Previous: How We Used the Moon to Send Radio Messages
Next: What Movies Get Wrong About Space



View count:257,393
Last sync:2019-06-16 13:00
To support SciShow Space and learn more about Brilliant, go to

SpaceX CEO Elon Musk announced some ambitious plans at the International Aeronautical Congress. If he's right, we could have humans living on the moon and Mars within a decade, and you might never have an 18 hour flight again!

We want to learn more about you and your opinions! If you have time, please take a moment to fill out this survey:
Thank you!

Hosted by: Hank Green
Support SciShow by becoming a patron on Patreon:
Dooblydoo thanks go to the following Patreon supporters:
Kevin Bealer, Mark Terrio-Cameron, KatieMarie Magnone, Inerri, D.A. Noe, Charles Southerland, Fatima Iqbal,
سلطان الخليفي, Nicholas Smith, Tim Curwick, Scott Satovsky Jr, Philippe von Bergen, Bella Nash, Chris Peters, Patrick D. Ashmore, Piya Shedden, Charles George
Like SciShow? Want to help support us, and also get things to put on your walls, cover your torso and hold your liquids? Check out our awesome products over at DFTBA Records:
Looking for SciShow elsewhere on the internet?


This episode was brought to you by [♪ INTRO] About a year ago, SpaceX CEO Elon Musk announced the company’s ambitious goal to put a million humans on Mars by the end of the century.

And last week, he was back with a more detailed plan and some even bigger ideas. Because if Elon Musk doesn’t disrupt the entire space industry every time he gives a talk, does it even count?

It all went down at the International Aeronautical Congress, a yearly meeting of space agency heads, aerospace experts, and industry leaders in Adelaide, Australia. Just like last year, the plans rely on being able to launch the same rocket over and over again, a concept SpaceX uses a lot. They’ve now launched and landed sixteen Falcon 9 rockets in a row, and earlier this year, they reused one of those boosters for the first time ever.

Last year, the company revealed plans to build an Interplanetary Transport System, which would send hundreds of people to Mars in the early 2020s. Now, they’re still planning to send people to Mars, but after twelve months to think about it, they’ve scaled back their rocket design a bit. But don’t worry.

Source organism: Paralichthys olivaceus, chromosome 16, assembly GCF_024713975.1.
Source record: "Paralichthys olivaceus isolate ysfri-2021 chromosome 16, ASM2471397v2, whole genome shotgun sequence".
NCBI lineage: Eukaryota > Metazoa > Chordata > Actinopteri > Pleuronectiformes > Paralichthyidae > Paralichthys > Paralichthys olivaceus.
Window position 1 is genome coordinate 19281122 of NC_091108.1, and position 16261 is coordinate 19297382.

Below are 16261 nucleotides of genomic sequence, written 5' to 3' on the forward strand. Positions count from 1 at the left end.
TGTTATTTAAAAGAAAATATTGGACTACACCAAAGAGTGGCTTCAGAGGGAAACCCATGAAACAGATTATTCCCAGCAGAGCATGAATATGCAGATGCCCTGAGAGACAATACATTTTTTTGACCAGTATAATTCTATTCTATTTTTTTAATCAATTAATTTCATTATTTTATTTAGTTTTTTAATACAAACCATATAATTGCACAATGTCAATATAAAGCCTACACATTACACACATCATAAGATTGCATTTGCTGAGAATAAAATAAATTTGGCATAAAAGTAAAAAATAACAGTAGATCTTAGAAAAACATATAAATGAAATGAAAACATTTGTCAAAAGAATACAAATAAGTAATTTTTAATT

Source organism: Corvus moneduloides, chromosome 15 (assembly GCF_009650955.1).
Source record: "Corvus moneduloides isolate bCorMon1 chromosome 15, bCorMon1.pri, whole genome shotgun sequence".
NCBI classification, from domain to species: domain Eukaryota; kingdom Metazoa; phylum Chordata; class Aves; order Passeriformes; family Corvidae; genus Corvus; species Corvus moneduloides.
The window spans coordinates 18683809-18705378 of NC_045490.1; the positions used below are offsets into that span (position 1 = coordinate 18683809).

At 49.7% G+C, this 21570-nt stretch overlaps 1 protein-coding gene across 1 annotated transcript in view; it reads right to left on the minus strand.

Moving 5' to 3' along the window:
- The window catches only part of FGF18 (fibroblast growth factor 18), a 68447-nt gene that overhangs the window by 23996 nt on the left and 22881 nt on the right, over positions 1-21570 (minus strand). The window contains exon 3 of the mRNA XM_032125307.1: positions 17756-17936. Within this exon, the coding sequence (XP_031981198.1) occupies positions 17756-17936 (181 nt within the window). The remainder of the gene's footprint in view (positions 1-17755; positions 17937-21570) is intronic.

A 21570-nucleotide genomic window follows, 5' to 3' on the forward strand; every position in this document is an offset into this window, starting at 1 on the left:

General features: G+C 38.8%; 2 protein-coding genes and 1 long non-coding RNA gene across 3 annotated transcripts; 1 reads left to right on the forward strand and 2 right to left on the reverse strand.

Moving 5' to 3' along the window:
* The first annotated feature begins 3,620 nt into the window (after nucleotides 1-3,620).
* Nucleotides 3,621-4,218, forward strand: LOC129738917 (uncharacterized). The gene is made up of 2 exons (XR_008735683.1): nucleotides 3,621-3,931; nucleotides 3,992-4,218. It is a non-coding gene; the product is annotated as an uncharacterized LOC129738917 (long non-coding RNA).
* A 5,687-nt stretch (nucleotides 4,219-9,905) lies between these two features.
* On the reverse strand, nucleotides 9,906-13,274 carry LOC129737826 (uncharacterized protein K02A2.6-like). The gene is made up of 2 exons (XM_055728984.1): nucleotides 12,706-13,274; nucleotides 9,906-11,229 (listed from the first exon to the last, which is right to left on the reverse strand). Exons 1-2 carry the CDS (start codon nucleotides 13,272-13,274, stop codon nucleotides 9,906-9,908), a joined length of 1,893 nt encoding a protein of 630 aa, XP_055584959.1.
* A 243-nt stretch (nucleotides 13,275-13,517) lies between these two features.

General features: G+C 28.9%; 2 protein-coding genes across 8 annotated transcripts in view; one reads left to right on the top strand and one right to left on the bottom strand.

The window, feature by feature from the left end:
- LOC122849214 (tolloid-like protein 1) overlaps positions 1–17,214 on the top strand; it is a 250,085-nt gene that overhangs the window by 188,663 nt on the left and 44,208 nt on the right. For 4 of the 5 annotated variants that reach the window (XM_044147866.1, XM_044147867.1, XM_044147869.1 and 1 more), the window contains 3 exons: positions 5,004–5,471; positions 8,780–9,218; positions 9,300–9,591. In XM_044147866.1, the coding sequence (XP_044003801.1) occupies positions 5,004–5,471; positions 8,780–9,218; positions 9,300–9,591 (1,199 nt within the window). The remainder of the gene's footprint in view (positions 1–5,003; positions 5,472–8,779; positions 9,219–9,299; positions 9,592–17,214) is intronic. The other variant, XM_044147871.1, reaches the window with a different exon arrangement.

It is still really, really big. They don’t have the final name figured out yet, but in the meantime, they’re calling this new vehicle the BFR, which almost definitely stands for Big Fracking Rocket. Which if you ask me, is probably a better name than what they’re going to officially decide on.

Either way, it’s planned to be one of the largest rockets ever built. BFR will consist of 31 engines, stand 106 meters tall, and have a diameter of nearly 9 meters. That’s dramatically larger than any rocket available today, and it will be even more powerful than the Space Launch System, the rocket NASA is currently working on.

In a fully-reusable configuration, it will be able to put 150 metric tons into Earth orbit, 20 more than the SLS. And unlike the SLS, BFR will also be able to fly over and over again, which should make the cost of a flight way less expensive. Musk said that besides going to Mars, BFR will also be able to fly to all sorts of smaller destinations, like delivering cargo to the International Space Station or launching a bunch of satellites, which would help the company pay for the cost of developing it.

And it could be used to start a moon base! Because why not? During his presentation, Musk teased pictures of what he called Moonbase Alpha, a futuristic, sci-fi-looking outpost.